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I Definition: What Are Compromise and Accord and Satisfaction?

To unravel Louisiana's tangled web regarding settlement agreements, the first questions that must be answered are ones of definition. What is civil law compromise? What is common law accord and satisfaction?

A Civil Law Compromise

In civil law jurisdictions, a compromise is an agreement by which parties end or prevent litigious obligations through reciprocal concessions.15 There are four requirements for a valid compromise: (1) existence of litigation, (2) agreement between the parties, (3) intention of ending or preventing the litigation, and (4) reciprocal concessions made by the parties.16

For an illustration of how these requirements operate, recall the dispute between Jack and Jill. Upon leaving the pail of water for Jill, Jack thinks he is owed $15. Jill believes she only owes $10. Instead of rushing to the nearest courthouse, the two sit down,Page 181 discuss their differences, and reach an agreement: Jill will pay Jack $12.50 for the pail of water. At this point, Jack and Jill have compromised. They have reached an agreement that prevented litigation from occurring by making reciprocal concessions.

This simple situation highlights how the requirements for a valid compromise function. The first requirement-that litigation exist-does not require present judicial litigation to exist, though such would certainly suffice.17 Jack has not commenced an action against Jill; there is only a disagreement between the two. The mere existence of a disagreement, or even the belief that a dispute will arise,18 constitutes litigation for the purposes of reaching a compromise.19 It is easy to understand why such disagreement is required: if the parties did not disagree, there would be nothing about which to settle. Had Jack and Jill both initially believed that Jack was owed $15, then the two would have no dispute to resolve.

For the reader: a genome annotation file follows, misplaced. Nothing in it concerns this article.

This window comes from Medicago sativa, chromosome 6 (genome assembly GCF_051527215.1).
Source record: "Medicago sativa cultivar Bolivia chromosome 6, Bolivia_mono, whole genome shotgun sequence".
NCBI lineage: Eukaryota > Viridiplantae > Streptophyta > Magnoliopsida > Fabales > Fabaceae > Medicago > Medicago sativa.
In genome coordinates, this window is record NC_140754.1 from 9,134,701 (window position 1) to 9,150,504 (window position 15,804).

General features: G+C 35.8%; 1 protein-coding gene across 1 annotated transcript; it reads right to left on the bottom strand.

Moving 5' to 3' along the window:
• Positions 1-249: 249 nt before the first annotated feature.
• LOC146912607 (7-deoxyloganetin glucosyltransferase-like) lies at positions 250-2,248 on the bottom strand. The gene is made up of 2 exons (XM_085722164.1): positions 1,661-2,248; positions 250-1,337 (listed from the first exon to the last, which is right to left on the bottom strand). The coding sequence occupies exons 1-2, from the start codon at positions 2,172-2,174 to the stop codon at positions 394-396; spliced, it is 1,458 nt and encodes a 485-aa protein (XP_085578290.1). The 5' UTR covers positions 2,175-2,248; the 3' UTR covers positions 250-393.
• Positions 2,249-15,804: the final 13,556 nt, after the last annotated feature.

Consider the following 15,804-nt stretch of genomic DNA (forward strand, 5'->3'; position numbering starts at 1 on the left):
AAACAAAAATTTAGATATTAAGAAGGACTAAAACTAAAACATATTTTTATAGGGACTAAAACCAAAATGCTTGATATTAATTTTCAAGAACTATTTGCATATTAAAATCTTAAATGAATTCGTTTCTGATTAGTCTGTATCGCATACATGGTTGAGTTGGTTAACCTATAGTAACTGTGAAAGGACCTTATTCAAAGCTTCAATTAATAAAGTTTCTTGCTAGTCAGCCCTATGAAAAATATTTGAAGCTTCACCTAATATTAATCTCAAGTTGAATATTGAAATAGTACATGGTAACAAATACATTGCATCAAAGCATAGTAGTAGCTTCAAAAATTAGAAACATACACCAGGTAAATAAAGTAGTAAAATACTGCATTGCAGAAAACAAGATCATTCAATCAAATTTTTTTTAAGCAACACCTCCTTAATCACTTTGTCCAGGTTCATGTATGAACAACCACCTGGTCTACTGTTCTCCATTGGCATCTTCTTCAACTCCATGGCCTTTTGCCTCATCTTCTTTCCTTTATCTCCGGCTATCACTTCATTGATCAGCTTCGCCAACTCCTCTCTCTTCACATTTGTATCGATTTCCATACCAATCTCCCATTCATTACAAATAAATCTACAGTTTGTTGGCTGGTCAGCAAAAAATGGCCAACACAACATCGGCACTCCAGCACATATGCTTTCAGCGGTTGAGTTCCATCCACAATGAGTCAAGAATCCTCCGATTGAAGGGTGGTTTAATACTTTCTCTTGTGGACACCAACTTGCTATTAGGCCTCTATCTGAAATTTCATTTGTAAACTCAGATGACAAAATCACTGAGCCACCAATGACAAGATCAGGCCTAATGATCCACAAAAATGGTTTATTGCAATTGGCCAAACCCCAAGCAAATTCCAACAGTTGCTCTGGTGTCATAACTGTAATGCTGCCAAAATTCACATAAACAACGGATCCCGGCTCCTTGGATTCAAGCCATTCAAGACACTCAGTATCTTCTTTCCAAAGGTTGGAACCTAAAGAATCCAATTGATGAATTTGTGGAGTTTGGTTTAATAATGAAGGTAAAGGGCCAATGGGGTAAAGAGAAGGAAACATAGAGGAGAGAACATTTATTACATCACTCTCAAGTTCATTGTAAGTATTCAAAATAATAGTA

Once a dispute has arisen, the second requirement is the natural next step towards reaching a compromise: there must be an agreement between the parties. In civil law jurisdictions, "an agreement is the accord of two or more persons on an object of juridical interest."20 Jack and Jill reached an agreement at the moment they both consented that payment of $12.50 would settle their dispute.

The third requirement establishes the cause of the parties' compromise. For a valid compromise to exist, the agreement must intend to end or prevent the litigation.21 If a dispute arises and the parties enter into an agreement, then the goal of that agreement must be to resolve the dispute via settlement rather than judgment. Otherwise, the agreement does not serve the purpose of aPage 182 compromise, as the disagreement between the parties will continue to exist.

The last requirement for a valid compromise is not as intuitive as the first three, but it distinguishes a compromise from other forms of settlement in civilian jurisdictions: reciprocal concessions must be made by the parties.22 There are other methods of settling disputes in civil law systems "in which the sacrifice is made by one of the parties alone," such as renunciation.23 Requiring that Jack and Jill both concede something to one another is what makes their agreement a compromise.24

In sum, a compromise is an agreement between parties that has the goal of ending or preventing litigation through reciprocal concessions. In order for a compromise to exist, there must be a dispute, the parties must reach an agreement that has as its goal to end or prevent litigation, and reciprocal concessions must be made.

B Common Law Accord and Satisfaction

In the American common law, the term "accord and satisfaction" is used to express "the legal consequence of a creditor's acceptance of a substitute performance for a previously existing claim or prior original duty."25 As the conjunctive name implies, accord and satisfaction consists of two distinct parts. The "accord" of an accord and satisfaction is an agreement in which the creditor promises to accept the substitute performance for the preexisting claim or duty.26 The "satisfaction" is the actual acceptance by the creditor of that substitute performance.27 Used together, these terms represent the legal consequence of acceptingPage 183 performance of the accord as satisfaction,28...